RomneyBot Upgraded for Iowa Primary

| Wed Dec. 28, 2011 11:27 AM EST

The New York Times reviews Mitt Romney 2.0 today in much the same way you'd review a new version of an iPad or an update of Microsoft Word. Verdict: He's layered a slightly retooled UI onto the same old chassis, and it's an awkward fit. The man can't make small talk, tosses weird wonkery around whether it's appropriate or not, and doesn't seem to quite understand the concept of humor. Occasionally, though, I think this serves him well:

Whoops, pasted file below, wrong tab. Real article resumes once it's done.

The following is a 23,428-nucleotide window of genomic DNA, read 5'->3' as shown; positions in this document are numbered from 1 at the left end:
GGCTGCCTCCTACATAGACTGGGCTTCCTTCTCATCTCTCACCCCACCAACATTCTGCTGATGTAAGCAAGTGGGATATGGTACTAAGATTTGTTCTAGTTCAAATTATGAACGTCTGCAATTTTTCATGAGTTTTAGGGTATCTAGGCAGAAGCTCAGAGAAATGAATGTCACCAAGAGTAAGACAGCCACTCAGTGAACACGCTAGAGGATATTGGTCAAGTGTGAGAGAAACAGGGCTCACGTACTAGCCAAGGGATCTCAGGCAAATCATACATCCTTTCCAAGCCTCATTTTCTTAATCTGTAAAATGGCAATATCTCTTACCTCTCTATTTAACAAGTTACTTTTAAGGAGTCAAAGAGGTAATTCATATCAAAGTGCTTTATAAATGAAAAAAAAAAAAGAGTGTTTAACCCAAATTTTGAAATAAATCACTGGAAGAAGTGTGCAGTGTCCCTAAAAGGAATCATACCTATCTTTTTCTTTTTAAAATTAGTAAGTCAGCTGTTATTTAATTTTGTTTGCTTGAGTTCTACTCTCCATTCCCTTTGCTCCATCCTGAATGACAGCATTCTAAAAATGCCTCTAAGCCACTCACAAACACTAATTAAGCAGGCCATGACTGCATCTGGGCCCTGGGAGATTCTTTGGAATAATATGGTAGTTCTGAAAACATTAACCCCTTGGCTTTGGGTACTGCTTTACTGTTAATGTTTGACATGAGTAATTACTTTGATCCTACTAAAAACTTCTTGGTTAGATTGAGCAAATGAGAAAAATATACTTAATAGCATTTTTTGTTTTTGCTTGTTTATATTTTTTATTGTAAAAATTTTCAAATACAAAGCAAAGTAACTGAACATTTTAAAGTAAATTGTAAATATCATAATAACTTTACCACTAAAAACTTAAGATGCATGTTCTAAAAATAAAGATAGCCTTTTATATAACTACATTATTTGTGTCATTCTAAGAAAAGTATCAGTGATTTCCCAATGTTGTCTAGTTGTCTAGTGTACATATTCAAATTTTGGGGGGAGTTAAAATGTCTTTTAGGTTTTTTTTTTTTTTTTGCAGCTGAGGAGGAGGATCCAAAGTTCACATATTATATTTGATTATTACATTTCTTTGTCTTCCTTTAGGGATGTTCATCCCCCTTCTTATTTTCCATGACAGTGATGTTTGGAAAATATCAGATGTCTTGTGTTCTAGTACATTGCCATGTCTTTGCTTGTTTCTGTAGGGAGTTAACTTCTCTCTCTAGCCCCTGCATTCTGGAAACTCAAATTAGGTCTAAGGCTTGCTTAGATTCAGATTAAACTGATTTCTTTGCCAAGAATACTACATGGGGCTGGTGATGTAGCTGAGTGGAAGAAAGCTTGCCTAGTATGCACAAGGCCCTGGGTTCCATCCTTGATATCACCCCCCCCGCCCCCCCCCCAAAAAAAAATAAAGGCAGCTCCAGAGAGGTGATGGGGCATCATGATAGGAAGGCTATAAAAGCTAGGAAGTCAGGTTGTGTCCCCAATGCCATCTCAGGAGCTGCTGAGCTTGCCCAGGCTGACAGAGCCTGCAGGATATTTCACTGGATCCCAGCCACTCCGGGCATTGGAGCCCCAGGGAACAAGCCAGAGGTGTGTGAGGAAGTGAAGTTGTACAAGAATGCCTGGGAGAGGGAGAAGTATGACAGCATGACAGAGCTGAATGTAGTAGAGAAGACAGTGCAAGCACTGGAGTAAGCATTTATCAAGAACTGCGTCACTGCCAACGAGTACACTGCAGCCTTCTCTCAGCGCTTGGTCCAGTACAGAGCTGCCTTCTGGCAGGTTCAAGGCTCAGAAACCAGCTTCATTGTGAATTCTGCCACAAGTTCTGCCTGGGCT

A few moments later, a voter named David Rivers asked Mr. Romney whether there would be place for Mr. Paul, a Texas congressman, in a Romney White House. Mr. Romney treated the question as a joke, letting out a laugh and walking on by.

“I was actually kind of serious,” Mr. Rivers said in an interview afterward.

Seriously, what the hell can you say to something like that? I'm thinking of making him ambassador to Mars? Really, a nervous chuckle and a quick getaway was the only decent response.